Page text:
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Indiana dominates Michigan


Associated Press
Arizona Daily Wildcat

Michigan's Kevin Gaines, left, and Indiana's Jeffrey Newton (50) fight for a rebound in the first half of the Big Ten matchup in Bloomington, Ind., Tuesday.

By The Associated Press
Arizona Daily Wildcat,
January 26, 2000
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Associated Press

BLOOMINGTON, Ind.-Indiana's defense never looked better. Michigan's offense never looked worse.

Kirk Haston had 19 points and 11 rebounds last night, including eight points during a 25-2 first-half run that carried Indiana to an 85-50 victory over the struggling Wolverines.

''We've played on occasion as well as we played and then haven't been able to maintain the advantage that we created. Today we did, and were able to do it the entire ball game,'' Indiana coach Bob Knight said.

Michigan (12-5, 3-3 Big Ten) came in as the best-shooting team in the conference, but with Knight shouting ''Defense!'' from the sideline, the Hoosiers (15-3, 5-2) applied constant pressure that held the Wolverines to a season-low 25 percent from the field.

''It was a defensive-oriented game for us,'' Knight said. ''We worked very hard with our defense the last two days. I told (Michigan coach Brian) Ellerbe after the game what happened here to them happens to everybody. Hell, it's happened to us at Michigan, that things just don't go well for you and the other guy everything on that given night goes really well. So we've had the same thing in reverse happen to us.''

Indiana wasn't much better at the start, but after the first few minutes the Hoosiers began hitting their shots while the Wolverines never recovered.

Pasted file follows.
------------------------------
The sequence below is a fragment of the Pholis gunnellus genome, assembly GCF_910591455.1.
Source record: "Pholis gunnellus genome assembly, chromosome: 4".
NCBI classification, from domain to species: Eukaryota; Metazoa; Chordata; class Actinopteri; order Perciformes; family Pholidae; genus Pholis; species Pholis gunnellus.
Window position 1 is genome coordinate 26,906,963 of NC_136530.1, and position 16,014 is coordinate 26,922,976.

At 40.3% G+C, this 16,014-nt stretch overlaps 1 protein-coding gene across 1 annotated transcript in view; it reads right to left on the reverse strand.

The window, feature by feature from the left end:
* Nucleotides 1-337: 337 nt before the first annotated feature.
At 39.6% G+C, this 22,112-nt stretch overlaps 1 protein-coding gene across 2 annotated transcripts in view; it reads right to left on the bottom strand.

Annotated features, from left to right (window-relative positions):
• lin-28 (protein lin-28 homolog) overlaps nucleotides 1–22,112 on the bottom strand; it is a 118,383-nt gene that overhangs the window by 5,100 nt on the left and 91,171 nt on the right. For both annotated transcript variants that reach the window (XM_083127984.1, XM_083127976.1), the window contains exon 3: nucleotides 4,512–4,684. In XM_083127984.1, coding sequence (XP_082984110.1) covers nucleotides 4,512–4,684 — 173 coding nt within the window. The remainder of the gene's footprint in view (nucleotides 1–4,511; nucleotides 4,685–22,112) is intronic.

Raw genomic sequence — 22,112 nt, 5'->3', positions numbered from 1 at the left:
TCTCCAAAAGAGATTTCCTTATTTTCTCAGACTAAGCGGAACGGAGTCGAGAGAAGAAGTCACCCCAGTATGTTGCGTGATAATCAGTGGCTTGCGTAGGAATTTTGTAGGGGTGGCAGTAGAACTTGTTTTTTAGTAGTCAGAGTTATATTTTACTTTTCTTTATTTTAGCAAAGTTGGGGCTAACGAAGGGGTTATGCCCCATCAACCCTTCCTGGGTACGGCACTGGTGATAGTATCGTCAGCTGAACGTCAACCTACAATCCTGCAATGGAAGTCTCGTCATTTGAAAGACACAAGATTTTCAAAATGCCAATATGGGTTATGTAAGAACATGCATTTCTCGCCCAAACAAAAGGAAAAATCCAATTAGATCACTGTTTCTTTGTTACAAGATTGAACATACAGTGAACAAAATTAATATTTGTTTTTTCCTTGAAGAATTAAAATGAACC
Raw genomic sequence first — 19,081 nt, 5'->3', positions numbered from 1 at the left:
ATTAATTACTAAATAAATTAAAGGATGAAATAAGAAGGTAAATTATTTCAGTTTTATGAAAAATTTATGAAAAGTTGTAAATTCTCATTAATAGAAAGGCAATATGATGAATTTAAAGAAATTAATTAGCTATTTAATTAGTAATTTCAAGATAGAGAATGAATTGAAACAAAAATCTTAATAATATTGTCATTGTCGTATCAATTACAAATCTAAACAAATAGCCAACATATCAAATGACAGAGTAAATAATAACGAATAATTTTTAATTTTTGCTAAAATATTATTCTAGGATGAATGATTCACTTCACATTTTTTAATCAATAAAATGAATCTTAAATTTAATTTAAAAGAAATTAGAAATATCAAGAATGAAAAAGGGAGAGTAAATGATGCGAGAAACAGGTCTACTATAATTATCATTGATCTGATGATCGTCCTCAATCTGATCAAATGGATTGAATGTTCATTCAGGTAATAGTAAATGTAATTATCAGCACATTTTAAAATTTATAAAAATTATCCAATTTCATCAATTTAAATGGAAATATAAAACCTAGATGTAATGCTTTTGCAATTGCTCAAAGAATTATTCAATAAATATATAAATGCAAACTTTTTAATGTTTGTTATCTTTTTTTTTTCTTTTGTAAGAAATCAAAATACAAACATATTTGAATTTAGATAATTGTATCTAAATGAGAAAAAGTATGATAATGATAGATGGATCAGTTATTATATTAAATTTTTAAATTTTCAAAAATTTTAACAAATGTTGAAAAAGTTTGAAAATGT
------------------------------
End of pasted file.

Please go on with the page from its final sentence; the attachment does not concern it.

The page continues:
Ellerbe, whose frustration led to a technical foul early in the second half, said the Wolverines' poor shooting wasn't the entire story, though.

''It was about competing and executing and trying to do the things you practice every day,'' Ellerbe said. ''We got off to a lackluster start ... and from there on it was all downhill.

''I don't think it had anything to do with shooting. When you're playing bad you're going to shoot bad,'' he said. ''So that's a crutch.''

After a three-point play by LaVell Blanchard, who finished with 19 points and 13 rebounds, the Wolverines managed just one field goal over the next nine minutes.

The Hoosiers reeled off 14 straight points, including six by A.J. Guyton and four by Haston. After a basket by Michigan's Peter Vignier, Indiana ran off another 11 straight points for a 39-11 lead.

The Wolverines had made just 3-of-22 shots at that point, and they missed their next nine shots before another three-point play by Blanchard with 2:42 left in the half.

Indiana took a 45-18 lead at halftime and, playing reserves much of the second half, built the margin to 38 points. Guyton finished with 18 points and freshman Jeffrey Newton had 10 points, nine rebounds and four blocked shots.

''When we made mistakes, the first reaction was to try to get a basket to rectify the mistake,'' Ellerbe said. ''Against good teams, you can't do that. You still have to execute and take advantage of defensive lapses and execute your offense and take advantage of what your strengths are, and we didn't do that whenever we had an opportunity.''

Michigan, which has won only two games on the road, started hitting some shots in the second half, but by that time, it didn't matter.

Two 3-point baskets by Guyton and a fast-break dunk by Lynn Washington pushed the Indiana lead to 57-23. The Hoosiers matched their 34-point margin 20 seconds later when Guyton hit two free throws on a technical against Ellerbe, who claimed one of his players had been fouled.

Knight yanked most of his starters midway through the second half, and Indiana took its biggest lead at 76-38 on a 3-point basket by Luke Jimenez with 5:45 to go.

The only other Michigan player in double figures besides Blanchard was Jamal Crawford with 12 points.

The Wolverines' previous low shooting percentage this season was 38 percent at Boston College last month. The previous low for an Indiana opponent was 30 percent by Canisius.

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